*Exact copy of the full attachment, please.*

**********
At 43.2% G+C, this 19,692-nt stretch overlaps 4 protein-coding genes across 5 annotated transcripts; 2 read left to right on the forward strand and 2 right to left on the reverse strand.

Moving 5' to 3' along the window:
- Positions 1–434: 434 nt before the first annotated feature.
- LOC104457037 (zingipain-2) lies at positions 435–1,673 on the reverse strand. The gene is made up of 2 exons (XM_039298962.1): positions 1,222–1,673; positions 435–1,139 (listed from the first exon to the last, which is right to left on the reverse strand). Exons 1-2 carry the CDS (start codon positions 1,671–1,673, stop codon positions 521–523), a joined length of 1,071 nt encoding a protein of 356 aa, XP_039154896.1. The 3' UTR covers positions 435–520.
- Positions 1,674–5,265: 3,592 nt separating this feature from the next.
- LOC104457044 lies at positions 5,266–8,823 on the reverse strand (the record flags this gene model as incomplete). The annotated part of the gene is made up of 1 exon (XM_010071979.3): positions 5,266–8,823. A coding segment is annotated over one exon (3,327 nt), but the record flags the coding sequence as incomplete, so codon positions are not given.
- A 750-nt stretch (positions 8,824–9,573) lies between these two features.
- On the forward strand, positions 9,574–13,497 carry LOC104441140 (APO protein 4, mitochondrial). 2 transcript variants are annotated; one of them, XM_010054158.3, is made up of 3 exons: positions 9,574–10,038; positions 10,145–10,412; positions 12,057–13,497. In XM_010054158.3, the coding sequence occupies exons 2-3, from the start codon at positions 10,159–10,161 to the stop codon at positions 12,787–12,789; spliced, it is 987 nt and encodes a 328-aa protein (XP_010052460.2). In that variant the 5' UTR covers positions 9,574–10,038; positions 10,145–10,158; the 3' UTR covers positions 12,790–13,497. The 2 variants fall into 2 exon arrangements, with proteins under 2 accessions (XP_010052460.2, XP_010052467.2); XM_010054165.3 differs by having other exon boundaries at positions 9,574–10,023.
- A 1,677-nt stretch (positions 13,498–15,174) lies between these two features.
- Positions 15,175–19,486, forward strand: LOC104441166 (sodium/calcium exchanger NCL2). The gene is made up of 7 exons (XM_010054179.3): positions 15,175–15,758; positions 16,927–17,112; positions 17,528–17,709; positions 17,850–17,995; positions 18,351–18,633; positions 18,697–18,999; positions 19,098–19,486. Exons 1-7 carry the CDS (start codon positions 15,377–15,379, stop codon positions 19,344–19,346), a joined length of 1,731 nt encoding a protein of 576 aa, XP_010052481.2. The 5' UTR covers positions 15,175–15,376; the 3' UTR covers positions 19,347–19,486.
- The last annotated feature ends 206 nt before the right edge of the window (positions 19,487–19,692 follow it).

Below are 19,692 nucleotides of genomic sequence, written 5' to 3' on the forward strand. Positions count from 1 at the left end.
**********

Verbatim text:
At 43.2% G+C, this 19,692-nt stretch overlaps 4 protein-coding genes across 5 annotated transcripts; 2 read left to right on the forward strand and 2 right to left on the reverse strand.

Moving 5' to 3' along the window:
- Positions 1–434: 434 nt before the first annotated feature.
- LOC104457037 (zingipain-2) lies at positions 435–1,673 on the reverse strand. The gene is made up of 2 exons (XM_039298962.1): positions 1,222–1,673; positions 435–1,139 (listed from the first exon to the last, which is right to left on the reverse strand). Exons 1-2 carry the CDS (start codon positions 1,671–1,673, stop codon positions 521–523), a joined length of 1,071 nt encoding a protein of 356 aa, XP_039154896.1. The 3' UTR covers positions 435–520.
- Positions 1,674–5,265: 3,592 nt separating this feature from the next.
- LOC104457044 lies at positions 5,266–8,823 on the reverse strand (the record flags this gene model as incomplete). The annotated part of the gene is made up of 1 exon (XM_010071979.3): positions 5,266–8,823. A coding segment is annotated over one exon (3,327 nt), but the record flags the coding sequence as incomplete, so codon positions are not given.
- A 750-nt stretch (positions 8,824–9,573) lies between these two features.
- On the forward strand, positions 9,574–13,497 carry LOC104441140 (APO protein 4, mitochondrial). 2 transcript variants are annotated; one of them, XM_010054158.3, is made up of 3 exons: positions 9,574–10,038; positions 10,145–10,412; positions 12,057–13,497. In XM_010054158.3, the coding sequence occupies exons 2-3, from the start codon at positions 10,159–10,161 to the stop codon at positions 12,787–12,789; spliced, it is 987 nt and encodes a 328-aa protein (XP_010052460.2). In that variant the 5' UTR covers positions 9,574–10,038; positions 10,145–10,158; the 3' UTR covers positions 12,790–13,497. The 2 variants fall into 2 exon arrangements, with proteins under 2 accessions (XP_010052460.2, XP_010052467.2); XM_010054165.3 differs by having other exon boundaries at positions 9,574–10,023.
- A 1,677-nt stretch (positions 13,498–15,174) lies between these two features.
- Positions 15,175–19,486, forward strand: LOC104441166 (sodium/calcium exchanger NCL2). The gene is made up of 7 exons (XM_010054179.3): positions 15,175–15,758; positions 16,927–17,112; positions 17,528–17,709; positions 17,850–17,995; positions 18,351–18,633; positions 18,697–18,999; positions 19,098–19,486. Exons 1-7 carry the CDS (start codon positions 15,377–15,379, stop codon positions 19,344–19,346), a joined length of 1,731 nt encoding a protein of 576 aa, XP_010052481.2. The 5' UTR covers positions 15,175–15,376; the 3' UTR covers positions 19,347–19,486.
- The last annotated feature ends 206 nt before the right edge of the window (positions 19,487–19,692 follow it).

Below are 19,692 nucleotides of genomic sequence, written 5' to 3' on the forward strand. Positions count from 1 at the left end.